No Deal Yet On EU/US Air Passenger Data. US and European negotiators failed on Saturday to reach a deal to share air passenger data before an existing pact expired, but both sides said they would try to reach an agreement quickly. US Homeland Security Secretary Michael Chertoff said that while negotiators failed to reach an agreement during their talks, the United States was sending a draft agreement to the Europeans on Saturday. European Commission spokesman Jonathan Todd said earlier the talks had broken down, although he later said they would continue. Oct 2, 2006

Under post-September 11 anti-terrorism arrangements, European airlines supply US authorities with information on passengers entering the United States including their name, address, payment details and telephone numbers. An EU court struck down the existing deal on a legal technicality in May but gave the European Union and the United States until September 30 to replace it. Shortly after Chertoff made his comments, EU's Todd said the commission agreed that talks must continue and said a pact was needed quickly. Another EU official said the negotiations were only at a "temporary impasse" because negotiators had to consult with ministers in Europe. The Europeans were expected to discuss the issue on Thursday when Justice and Home Affairs ministers from the 25 European nations meet. Experts expected the terms of the previous agreement to carry over until a new deal could be reached and said transatlantic flights would likely continue without incident. Normally in the absence of a US/EU deal, data sharing would be governed by the 25 EU states' data privacy rules and this could spark complaints by travelers against airlines, EU spokesmen have said. Chertoff said the United States wanted additional data from incoming passengers in order to properly secure its borders. Oct 2, 2006

Bangkok, Thai Airways, Smiths Detection

Smiths Detection said it was awarded a $10 million contract to supply a comprehensive integrated security system for Thai Airways at the new Bangkok Suvarnabhumi Airport. Smiths is partnering with EMC Group Public Co., a Thai electrical and mechanical engineering contractor. Oct 6, 2006

Chicago Midway

TSA has deployed explosives-detection trace portal gear at Chicago Midway. Oct 2, 2006

Indian Airport

Indian Airport Security Stepped Up Over Hijack Fears. Security has been stepped up at a number of major Indian airports after warnings that a flight to or from Nepal could be hijacked, a security official said on Wednesday. The alert was issued after a New Delhi court ordered a Kashmiri man to be hanged on October 20 for his role in a 2001 attack on the Indian parliament,. Mohammed Afzal's wife on Tuesday asked the president of India, A.P.J. Abdul Kalam, to pardon her husband, and his decision is awaited. In response to the threat, more security officials have been sent to at least 13 airports, manual searches have been increased and quick-reaction teams stationed at airports have been told to be extra vigilant. Oct 4, 2006

No Airline

No Airline Chaos After Failed US-EU Data Deal. Airlines urged European and US negotiators on Monday to agree to a new deal on passenger data transfer soon but said aviation traffic had not been affected by the expiry of the previous pact over the weekend. EU justice commissioner Franco Frattini said he hoped to be able to sign a new agreement on the anti-terrorism measure with US Homeland Security Secretary Michael Chertoff on Friday, if he got a mandate from EU justice ministers meeting that day. The failure of talks on the issue in Washington over the weekend raised the possibility that EU nations would penalize airlines for providing passenger data to US authorities. But air carriers said they were complying with US rules and had not received any objections from European countries. Under post-September 11 anti-terrorism arrangements, European airlines have supplied US authorities with information on passengers entering the United States including their names, addresses, payment details and phone numbers. An EU court struck down the existing deal on a legal technicality in May but gave the European Union and the United States until September 30 to replace it. Oct 2, 2006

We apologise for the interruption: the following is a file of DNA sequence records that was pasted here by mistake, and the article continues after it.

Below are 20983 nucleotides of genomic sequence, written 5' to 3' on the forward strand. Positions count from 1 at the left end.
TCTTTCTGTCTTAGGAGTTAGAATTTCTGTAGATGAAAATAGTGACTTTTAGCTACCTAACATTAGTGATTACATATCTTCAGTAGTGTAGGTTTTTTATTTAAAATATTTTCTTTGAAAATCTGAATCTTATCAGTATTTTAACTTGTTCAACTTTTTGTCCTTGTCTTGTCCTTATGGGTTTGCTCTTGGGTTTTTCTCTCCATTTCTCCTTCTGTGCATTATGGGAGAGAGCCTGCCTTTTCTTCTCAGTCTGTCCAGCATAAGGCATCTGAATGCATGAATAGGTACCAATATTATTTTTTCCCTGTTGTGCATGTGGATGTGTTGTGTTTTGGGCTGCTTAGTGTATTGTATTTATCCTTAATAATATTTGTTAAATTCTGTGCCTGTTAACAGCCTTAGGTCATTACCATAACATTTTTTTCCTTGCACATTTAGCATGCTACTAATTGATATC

SAS Scandinavian Airlines

Security has taken on a new meaning with the introduction last week by SAS of a new system that checks that an item of baggage belongs to the same person that takes the flight. Experimentally tried at Lulea Airport, on the Baltic Sea near the Finnish border, passengers checking in baggage have their index finger scanned and finger print recorded. The information is stored in the SAS passenger register and correlates with the details on the baggage tag. A second fingerprint scan is carried out at the departure gate, ensuring that the person who checked in the baggage is the same person who boards the aircraft. All information is automatically erased when the customer completes the journey. The launch of the biometric security check-in marks the beginning of a four-week trial period. Assuming its success the new security measures will be introduced nationally across Sweden during autumn 2006. The airline plans to role out the system throughout Sweden, Denmark and Norway. Oct 2, 2006

Turkish Airlines

Turkish Airlines 737-400 hijacking came under increased scrutiny yesterday as it became clear the hijacker acted alone and was able to penetrate the flight deck despite possessing no weapons, a striking security breach given the institution of post-9/11 measures such as hardened cockpit doors and the restriction of passenger access to cockpits. The flight's captain said the hijacker entered the cockpit and said there were three accomplices in the cabin ready to detonate explosives if orders were not followed, leading to the diversion of the Oct. 3 Tirana-Istanbul flight to Brindisi. "I obeyed because he gave me the impression his friends were there because he was often looking to the back of the plane," the pilot told reporters, explaining that the hijacker was able to enter the cockpit when a flight attendant opened the door to speak to the pilots. Italian officials yesterday released three Turkish nationals who were passengers on the flight and had been detained for questioning, saying there was no evidence they were involved. Oct 5, 2006